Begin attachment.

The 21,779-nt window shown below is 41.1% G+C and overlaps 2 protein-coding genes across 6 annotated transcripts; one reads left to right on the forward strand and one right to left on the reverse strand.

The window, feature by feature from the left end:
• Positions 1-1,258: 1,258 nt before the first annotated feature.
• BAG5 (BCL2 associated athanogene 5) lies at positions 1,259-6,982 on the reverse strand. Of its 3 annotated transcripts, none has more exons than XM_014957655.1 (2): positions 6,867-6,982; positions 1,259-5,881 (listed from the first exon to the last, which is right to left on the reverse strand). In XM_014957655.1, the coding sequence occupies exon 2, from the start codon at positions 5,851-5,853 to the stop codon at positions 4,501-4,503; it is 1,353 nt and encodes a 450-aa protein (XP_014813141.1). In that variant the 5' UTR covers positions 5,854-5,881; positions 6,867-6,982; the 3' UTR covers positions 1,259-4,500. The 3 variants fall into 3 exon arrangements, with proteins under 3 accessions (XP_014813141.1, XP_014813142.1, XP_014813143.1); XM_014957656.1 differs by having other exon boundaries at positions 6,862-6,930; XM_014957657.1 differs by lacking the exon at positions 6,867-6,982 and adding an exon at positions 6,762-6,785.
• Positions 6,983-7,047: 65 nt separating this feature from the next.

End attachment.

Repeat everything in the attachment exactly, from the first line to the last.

The 21,779-nt window shown below is 41.1% G+C and overlaps 2 protein-coding genes across 6 annotated transcripts; one reads left to right on the forward strand and one right to left on the reverse strand.

The window, feature by feature from the left end:
• Positions 1-1,258: 1,258 nt before the first annotated feature.
• BAG5 (BCL2 associated athanogene 5) lies at positions 1,259-6,982 on the reverse strand. Of its 3 annotated transcripts, none has more exons than XM_014957655.1 (2): positions 6,867-6,982; positions 1,259-5,881 (listed from the first exon to the last, which is right to left on the reverse strand). In XM_014957655.1, the coding sequence occupies exon 2, from the start codon at positions 5,851-5,853 to the stop codon at positions 4,501-4,503; it is 1,353 nt and encodes a 450-aa protein (XP_014813141.1). In that variant the 5' UTR covers positions 5,854-5,881; positions 6,867-6,982; the 3' UTR covers positions 1,259-4,500. The 3 variants fall into 3 exon arrangements, with proteins under 3 accessions (XP_014813141.1, XP_014813142.1, XP_014813143.1); XM_014957656.1 differs by having other exon boundaries at positions 6,862-6,930; XM_014957657.1 differs by lacking the exon at positions 6,867-6,982 and adding an exon at positions 6,762-6,785.
• Positions 6,983-7,047: 65 nt separating this feature from the next.